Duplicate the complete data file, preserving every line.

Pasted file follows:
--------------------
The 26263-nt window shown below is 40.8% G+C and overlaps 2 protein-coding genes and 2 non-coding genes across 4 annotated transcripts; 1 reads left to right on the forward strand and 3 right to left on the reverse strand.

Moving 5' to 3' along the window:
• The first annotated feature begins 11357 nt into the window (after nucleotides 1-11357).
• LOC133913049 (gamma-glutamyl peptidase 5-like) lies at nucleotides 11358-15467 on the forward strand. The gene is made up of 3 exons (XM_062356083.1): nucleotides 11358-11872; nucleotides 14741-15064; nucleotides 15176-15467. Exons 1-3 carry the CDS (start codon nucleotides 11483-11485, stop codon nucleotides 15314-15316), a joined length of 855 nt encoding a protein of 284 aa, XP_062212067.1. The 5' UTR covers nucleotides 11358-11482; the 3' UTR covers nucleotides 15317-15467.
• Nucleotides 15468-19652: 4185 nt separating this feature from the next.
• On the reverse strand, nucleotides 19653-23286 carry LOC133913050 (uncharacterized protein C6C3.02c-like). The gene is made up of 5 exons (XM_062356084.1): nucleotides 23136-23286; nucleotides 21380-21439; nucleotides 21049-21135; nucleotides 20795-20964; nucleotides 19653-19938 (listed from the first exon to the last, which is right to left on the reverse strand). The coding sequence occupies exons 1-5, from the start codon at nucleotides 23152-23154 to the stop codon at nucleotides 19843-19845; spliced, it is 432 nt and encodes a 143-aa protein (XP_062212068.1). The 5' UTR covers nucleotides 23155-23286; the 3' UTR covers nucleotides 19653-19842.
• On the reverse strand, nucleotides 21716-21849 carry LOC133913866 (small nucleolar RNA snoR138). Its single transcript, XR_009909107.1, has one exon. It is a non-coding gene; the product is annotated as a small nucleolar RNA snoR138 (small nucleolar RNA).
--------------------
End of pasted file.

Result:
The 26263-nt window shown below is 40.8% G+C and overlaps 2 protein-coding genes and 2 non-coding genes across 4 annotated transcripts; 1 reads left to right on the forward strand and 3 right to left on the reverse strand.

Moving 5' to 3' along the window:
• The first annotated feature begins 11357 nt into the window (after nucleotides 1-11357).
• LOC133913049 (gamma-glutamyl peptidase 5-like) lies at nucleotides 11358-15467 on the forward strand. The gene is made up of 3 exons (XM_062356083.1): nucleotides 11358-11872; nucleotides 14741-15064; nucleotides 15176-15467. Exons 1-3 carry the CDS (start codon nucleotides 11483-11485, stop codon nucleotides 15314-15316), a joined length of 855 nt encoding a protein of 284 aa, XP_062212067.1. The 5' UTR covers nucleotides 11358-11482; the 3' UTR covers nucleotides 15317-15467.
• Nucleotides 15468-19652: 4185 nt separating this feature from the next.
• On the reverse strand, nucleotides 19653-23286 carry LOC133913050 (uncharacterized protein C6C3.02c-like). The gene is made up of 5 exons (XM_062356084.1): nucleotides 23136-23286; nucleotides 21380-21439; nucleotides 21049-21135; nucleotides 20795-20964; nucleotides 19653-19938 (listed from the first exon to the last, which is right to left on the reverse strand). The coding sequence occupies exons 1-5, from the start codon at nucleotides 23152-23154 to the stop codon at nucleotides 19843-19845; spliced, it is 432 nt and encodes a 143-aa protein (XP_062212068.1). The 5' UTR covers nucleotides 23155-23286; the 3' UTR covers nucleotides 19653-19842.
• On the reverse strand, nucleotides 21716-21849 carry LOC133913866 (small nucleolar RNA snoR138). Its single transcript, XR_009909107.1, has one exon. It is a non-coding gene; the product is annotated as a small nucleolar RNA snoR138 (small nucleolar RNA).